Whilst evidence for the benefits of prebiotics is relatively thin on the ground compared to dietary fibre, it is believed that by improving microbial activity, prebiotics may: reduce the unwanted symptoms of antibiotics use; reduce inflammation and symptoms associated with inflammatory bowel disease; exert protective effects to colon cancer; enhance the bioavailability and uptake of minerals; and lower some risk factors for cardiovascular disease and obesity [4].

Beyond Supplementation

There may be something to be said for research on fecal transplants and “poop pills” showing greater benefits than the aforementioned supplements (seriously, if you haven’t heard of it please google it). However, that conversation best wait for more research and a separate piece of content.

Nevertheless, what’s more important than common supplements and the option of sticking someone else’s faeces in your body, is of course the food you eat.

Opting for more plant based foods (that are high in dietary fibre and prebiotics) over animal products and refined carbohydrate, will go a long way in improving digestive health and reducing risk of colorectal cancer.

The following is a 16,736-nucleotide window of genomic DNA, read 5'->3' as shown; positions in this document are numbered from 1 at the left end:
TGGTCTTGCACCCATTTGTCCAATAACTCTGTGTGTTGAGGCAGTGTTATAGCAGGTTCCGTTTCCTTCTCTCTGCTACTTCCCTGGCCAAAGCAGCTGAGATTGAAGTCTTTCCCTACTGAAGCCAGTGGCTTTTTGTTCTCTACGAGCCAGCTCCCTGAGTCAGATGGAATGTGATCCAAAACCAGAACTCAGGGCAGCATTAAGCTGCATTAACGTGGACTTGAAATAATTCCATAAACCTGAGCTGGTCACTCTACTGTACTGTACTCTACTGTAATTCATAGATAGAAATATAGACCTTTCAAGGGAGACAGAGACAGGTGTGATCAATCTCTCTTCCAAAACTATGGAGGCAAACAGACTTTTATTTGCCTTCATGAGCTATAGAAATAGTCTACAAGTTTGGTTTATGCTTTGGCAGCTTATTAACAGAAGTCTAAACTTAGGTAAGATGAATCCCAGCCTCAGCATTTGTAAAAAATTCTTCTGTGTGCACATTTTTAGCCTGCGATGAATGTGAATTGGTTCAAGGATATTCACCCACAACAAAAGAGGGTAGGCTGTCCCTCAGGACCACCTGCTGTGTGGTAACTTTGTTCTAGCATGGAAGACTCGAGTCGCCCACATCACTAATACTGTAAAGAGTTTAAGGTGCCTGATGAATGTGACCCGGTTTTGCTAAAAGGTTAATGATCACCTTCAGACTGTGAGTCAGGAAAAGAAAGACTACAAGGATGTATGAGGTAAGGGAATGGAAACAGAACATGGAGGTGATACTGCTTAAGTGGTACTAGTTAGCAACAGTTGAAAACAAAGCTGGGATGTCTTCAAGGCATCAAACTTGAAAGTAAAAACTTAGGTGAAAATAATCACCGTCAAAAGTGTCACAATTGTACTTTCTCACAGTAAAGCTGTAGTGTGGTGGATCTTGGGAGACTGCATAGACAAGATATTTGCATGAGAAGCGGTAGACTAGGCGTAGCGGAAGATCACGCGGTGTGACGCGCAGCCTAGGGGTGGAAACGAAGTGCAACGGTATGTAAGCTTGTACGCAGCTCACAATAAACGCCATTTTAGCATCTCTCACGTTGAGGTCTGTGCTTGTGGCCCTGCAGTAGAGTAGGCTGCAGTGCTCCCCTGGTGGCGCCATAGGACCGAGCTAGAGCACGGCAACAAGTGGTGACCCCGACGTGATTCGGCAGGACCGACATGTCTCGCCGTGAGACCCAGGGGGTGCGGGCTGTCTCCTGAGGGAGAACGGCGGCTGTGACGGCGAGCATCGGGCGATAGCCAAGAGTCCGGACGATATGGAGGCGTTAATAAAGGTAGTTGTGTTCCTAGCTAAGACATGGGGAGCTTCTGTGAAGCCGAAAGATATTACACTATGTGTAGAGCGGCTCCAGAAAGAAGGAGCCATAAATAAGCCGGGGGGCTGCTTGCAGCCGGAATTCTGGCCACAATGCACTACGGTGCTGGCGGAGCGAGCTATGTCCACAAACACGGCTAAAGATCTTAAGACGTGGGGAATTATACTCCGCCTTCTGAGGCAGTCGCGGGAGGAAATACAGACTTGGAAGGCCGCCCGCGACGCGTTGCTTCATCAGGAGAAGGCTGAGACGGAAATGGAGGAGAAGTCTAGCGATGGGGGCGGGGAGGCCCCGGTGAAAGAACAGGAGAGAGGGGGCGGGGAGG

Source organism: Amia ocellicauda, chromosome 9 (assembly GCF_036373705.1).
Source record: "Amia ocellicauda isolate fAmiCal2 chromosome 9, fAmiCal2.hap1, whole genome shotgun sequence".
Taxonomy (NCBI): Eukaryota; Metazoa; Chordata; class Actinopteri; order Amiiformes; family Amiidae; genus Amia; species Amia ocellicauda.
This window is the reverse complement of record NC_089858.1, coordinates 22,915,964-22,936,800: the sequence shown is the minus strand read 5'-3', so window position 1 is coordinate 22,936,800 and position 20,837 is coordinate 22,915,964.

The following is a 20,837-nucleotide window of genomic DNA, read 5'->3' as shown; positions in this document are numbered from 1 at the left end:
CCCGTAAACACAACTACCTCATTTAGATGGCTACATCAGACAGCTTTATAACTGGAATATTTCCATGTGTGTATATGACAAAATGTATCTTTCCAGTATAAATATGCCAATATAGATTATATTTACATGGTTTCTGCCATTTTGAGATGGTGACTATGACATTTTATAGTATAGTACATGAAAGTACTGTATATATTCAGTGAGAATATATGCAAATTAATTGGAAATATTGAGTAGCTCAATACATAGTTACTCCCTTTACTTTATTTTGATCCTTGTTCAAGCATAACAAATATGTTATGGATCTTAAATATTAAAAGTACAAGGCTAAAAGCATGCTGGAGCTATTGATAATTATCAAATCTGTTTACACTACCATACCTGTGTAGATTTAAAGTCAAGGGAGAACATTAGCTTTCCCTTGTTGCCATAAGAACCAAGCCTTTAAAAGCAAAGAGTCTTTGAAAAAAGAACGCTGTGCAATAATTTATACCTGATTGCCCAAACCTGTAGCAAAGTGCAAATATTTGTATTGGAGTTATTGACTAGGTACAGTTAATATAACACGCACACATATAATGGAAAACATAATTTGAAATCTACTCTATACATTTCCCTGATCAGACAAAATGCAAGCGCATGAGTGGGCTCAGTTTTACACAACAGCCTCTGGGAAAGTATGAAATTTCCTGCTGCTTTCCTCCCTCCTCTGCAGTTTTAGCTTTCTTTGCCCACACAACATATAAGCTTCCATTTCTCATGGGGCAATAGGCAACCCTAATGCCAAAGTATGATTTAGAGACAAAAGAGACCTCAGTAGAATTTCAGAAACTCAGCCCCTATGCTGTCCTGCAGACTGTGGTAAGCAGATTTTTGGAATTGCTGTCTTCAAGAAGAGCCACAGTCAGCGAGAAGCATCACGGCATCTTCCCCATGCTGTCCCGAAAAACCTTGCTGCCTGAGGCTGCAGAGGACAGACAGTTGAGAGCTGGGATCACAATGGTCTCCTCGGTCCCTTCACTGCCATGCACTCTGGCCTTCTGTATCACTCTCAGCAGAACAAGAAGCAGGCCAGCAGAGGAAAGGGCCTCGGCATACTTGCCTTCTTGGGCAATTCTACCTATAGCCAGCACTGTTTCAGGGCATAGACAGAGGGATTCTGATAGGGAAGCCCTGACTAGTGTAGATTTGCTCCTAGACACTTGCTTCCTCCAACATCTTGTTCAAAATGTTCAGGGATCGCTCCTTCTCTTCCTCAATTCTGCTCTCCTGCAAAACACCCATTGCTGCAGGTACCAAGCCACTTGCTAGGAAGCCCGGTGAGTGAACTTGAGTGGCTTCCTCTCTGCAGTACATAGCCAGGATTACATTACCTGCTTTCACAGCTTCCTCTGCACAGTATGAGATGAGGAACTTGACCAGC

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  1. De Preter, V., et al., The impact of pre- and/or probiotics on human colonic metabolism: does it affect human health? Mol Nutr Food Res, 2011. 55(1): p. 46-57.
  2. Guinane, C.M. and P.D. Cotter, Role of the gut microbiota in health and chronic gastrointestinal disease: understanding a hidden metabolic organ. Therap Adv Gastroenterol, 2013. 6(4): p. 295-308.
  3. Fan, Y.J., et al., A probiotic treatment containing Lactobacillus, Bifidobacterium and Enterococcus improves IBS symptoms in an open label trial. J Zhejiang Univ Sci B, 2006. 7(12): p. 987-91.
  4. Slavin, J., Fiber and prebiotics: mechanisms and health benefits. Nutrients, 2013. 5(4): p. 1417-35.
  5. Slavin, J.L., Position of the American Dietetic Association: health implications of dietary fiber. J Am Diet Assoc, 2008. 108(10): p. 1716-31.
  6. Hopping, B.N., et al., Dietary fiber, magnesium, and glycemic load alter risk of type 2 diabetes in a multiethnic cohort in Hawaii. J Nutr, 2010. 140(1): p. 68-74.
  7. Gibson, G.R., et al., Dietary modulation of the human colonic microbiota: updating the concept of prebiotics. Nutr Res Rev, 2004. 17(2): p. 259-75.